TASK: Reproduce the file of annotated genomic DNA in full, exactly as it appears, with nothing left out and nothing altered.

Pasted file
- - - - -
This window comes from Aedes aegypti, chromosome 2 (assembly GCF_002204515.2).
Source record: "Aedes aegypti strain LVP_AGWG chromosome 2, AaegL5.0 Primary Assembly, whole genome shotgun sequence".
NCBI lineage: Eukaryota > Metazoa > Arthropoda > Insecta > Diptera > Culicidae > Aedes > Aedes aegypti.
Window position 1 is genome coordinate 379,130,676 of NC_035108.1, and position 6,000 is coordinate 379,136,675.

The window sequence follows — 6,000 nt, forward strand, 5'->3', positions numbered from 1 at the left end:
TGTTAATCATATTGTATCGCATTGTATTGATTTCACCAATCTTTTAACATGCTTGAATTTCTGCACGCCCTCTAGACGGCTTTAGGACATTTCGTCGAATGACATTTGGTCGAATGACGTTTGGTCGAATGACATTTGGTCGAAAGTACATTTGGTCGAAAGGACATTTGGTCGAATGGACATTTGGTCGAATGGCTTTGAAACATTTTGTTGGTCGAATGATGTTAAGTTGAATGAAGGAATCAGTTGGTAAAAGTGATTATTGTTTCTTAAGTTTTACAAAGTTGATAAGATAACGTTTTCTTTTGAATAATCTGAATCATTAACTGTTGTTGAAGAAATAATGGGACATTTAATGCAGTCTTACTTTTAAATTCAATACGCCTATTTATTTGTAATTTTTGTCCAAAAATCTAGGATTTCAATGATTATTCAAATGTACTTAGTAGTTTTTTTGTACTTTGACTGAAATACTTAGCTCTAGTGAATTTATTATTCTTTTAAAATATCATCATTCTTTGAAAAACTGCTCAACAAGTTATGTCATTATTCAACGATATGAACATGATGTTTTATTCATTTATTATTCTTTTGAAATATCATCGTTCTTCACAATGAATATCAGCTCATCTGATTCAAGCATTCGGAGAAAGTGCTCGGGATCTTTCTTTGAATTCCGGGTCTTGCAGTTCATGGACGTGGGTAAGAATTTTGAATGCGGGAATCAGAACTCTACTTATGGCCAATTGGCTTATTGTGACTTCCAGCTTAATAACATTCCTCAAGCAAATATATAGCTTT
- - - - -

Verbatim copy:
This window comes from Aedes aegypti, chromosome 2 (assembly GCF_002204515.2).
Source record: "Aedes aegypti strain LVP_AGWG chromosome 2, AaegL5.0 Primary Assembly, whole genome shotgun sequence".
NCBI lineage: Eukaryota > Metazoa > Arthropoda > Insecta > Diptera > Culicidae > Aedes > Aedes aegypti.
Window position 1 is genome coordinate 379,130,676 of NC_035108.1, and position 6,000 is coordinate 379,136,675.

The window sequence follows — 6,000 nt, forward strand, 5'->3', positions numbered from 1 at the left end:
TGTTAATCATATTGTATCGCATTGTATTGATTTCACCAATCTTTTAACATGCTTGAATTTCTGCACGCCCTCTAGACGGCTTTAGGACATTTCGTCGAATGACATTTGGTCGAATGACGTTTGGTCGAATGACATTTGGTCGAAAGTACATTTGGTCGAAAGGACATTTGGTCGAATGGACATTTGGTCGAATGGCTTTGAAACATTTTGTTGGTCGAATGATGTTAAGTTGAATGAAGGAATCAGTTGGTAAAAGTGATTATTGTTTCTTAAGTTTTACAAAGTTGATAAGATAACGTTTTCTTTTGAATAATCTGAATCATTAACTGTTGTTGAAGAAATAATGGGACATTTAATGCAGTCTTACTTTTAAATTCAATACGCCTATTTATTTGTAATTTTTGTCCAAAAATCTAGGATTTCAATGATTATTCAAATGTACTTAGTAGTTTTTTTGTACTTTGACTGAAATACTTAGCTCTAGTGAATTTATTATTCTTTTAAAATATCATCATTCTTTGAAAAACTGCTCAACAAGTTATGTCATTATTCAACGATATGAACATGATGTTTTATTCATTTATTATTCTTTTGAAATATCATCGTTCTTCACAATGAATATCAGCTCATCTGATTCAAGCATTCGGAGAAAGTGCTCGGGATCTTTCTTTGAATTCCGGGTCTTGCAGTTCATGGACGTGGGTAAGAATTTTGAATGCGGGAATCAGAACTCTACTTATGGCCAATTGGCTTATTGTGACTTCCAGCTTAATAACATTCCTCAAGCAAATATATAGCTTT